The October report in Science by Vassar and colleagues idetifying β-secretase, (see below) has now been followed up by three more reports this month identifying the BACE enzyme (or ASP2, as it has been termed by two of the groups)-one in the online journal Molecular and Cellular Neuroscience and two in Nature. Writing a News and Views article in Nature, Bart De Strooper and Gerhard Koenig welcome the new reports because the researchers took varied paths to get to the same point, helping to confirm the earlier reported results. For example, Yan and colleagues scanned the C elegans genome for aspartyl-protease-like gene products and then looked in the vertebrate genome for homologues of the proteases they had found. Sinha and colleagues took a classical protein fractionation approach to arrive at the same molecule, designing a transition state analogue that could "hook" or "freeze" the BACE molecule in the act of cleaving its substrate.—Hakon Heimer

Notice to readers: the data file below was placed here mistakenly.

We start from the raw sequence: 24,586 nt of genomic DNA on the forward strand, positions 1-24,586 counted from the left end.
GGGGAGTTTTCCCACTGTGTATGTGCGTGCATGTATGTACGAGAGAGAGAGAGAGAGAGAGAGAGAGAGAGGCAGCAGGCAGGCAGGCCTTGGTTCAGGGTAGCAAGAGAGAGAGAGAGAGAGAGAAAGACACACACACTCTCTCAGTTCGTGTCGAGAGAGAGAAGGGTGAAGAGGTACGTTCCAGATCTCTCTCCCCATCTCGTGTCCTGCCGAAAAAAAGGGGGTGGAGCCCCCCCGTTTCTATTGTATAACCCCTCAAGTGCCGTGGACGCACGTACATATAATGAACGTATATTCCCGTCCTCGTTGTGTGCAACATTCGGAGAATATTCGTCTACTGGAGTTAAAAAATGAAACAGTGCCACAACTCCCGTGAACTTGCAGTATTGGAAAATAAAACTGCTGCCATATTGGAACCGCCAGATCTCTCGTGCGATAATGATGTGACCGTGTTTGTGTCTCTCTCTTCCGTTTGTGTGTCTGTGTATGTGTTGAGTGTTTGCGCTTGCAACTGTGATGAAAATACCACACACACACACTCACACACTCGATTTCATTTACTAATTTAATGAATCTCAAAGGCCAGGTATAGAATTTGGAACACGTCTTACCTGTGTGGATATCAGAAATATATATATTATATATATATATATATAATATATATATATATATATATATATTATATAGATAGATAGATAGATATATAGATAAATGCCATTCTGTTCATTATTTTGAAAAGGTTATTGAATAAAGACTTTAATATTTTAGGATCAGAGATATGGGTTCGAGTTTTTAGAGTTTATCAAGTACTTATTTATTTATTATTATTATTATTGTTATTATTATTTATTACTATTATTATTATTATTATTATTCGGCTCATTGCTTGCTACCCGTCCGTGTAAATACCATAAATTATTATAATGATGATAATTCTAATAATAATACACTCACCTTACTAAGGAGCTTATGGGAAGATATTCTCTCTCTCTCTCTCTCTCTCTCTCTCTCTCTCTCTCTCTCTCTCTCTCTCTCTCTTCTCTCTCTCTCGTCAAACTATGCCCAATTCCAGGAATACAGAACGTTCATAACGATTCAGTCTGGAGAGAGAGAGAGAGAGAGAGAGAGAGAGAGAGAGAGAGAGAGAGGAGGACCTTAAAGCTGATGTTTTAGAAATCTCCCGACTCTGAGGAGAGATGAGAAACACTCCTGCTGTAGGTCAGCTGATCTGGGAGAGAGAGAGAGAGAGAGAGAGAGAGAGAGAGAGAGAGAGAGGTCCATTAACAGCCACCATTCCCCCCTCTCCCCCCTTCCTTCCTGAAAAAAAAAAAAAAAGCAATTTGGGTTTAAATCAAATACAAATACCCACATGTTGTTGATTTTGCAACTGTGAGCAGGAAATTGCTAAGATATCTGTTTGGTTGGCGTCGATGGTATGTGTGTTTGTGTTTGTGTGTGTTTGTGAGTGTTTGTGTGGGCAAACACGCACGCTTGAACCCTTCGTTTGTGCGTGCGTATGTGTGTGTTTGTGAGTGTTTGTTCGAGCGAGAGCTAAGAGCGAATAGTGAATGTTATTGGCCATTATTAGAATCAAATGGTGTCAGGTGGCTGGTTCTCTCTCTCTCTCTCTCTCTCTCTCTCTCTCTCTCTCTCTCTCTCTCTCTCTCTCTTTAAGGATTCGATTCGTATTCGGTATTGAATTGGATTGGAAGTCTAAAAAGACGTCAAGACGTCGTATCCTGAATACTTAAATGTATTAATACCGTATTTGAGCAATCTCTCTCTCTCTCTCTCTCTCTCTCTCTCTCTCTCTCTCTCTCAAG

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Primary Papers

  1. . Identification of a novel aspartic protease (Asp 2) as beta-secretase. Mol Cell Neurosci. 1999 Dec;14(6):419-27. PubMed.
  2. . Membrane-anchored aspartyl protease with Alzheimer's disease beta-secretase activity. Nature. 1999 Dec 2;402(6761):533-7. PubMed.
  3. . Purification and cloning of amyloid precursor protein beta-secretase from human brain. Nature. 1999 Dec 2;402(6761):537-40. PubMed.
  4. . Alzheimer's disease. A firm base for drug development. Nature. 1999 Dec 2;402(6761):471-2. PubMed.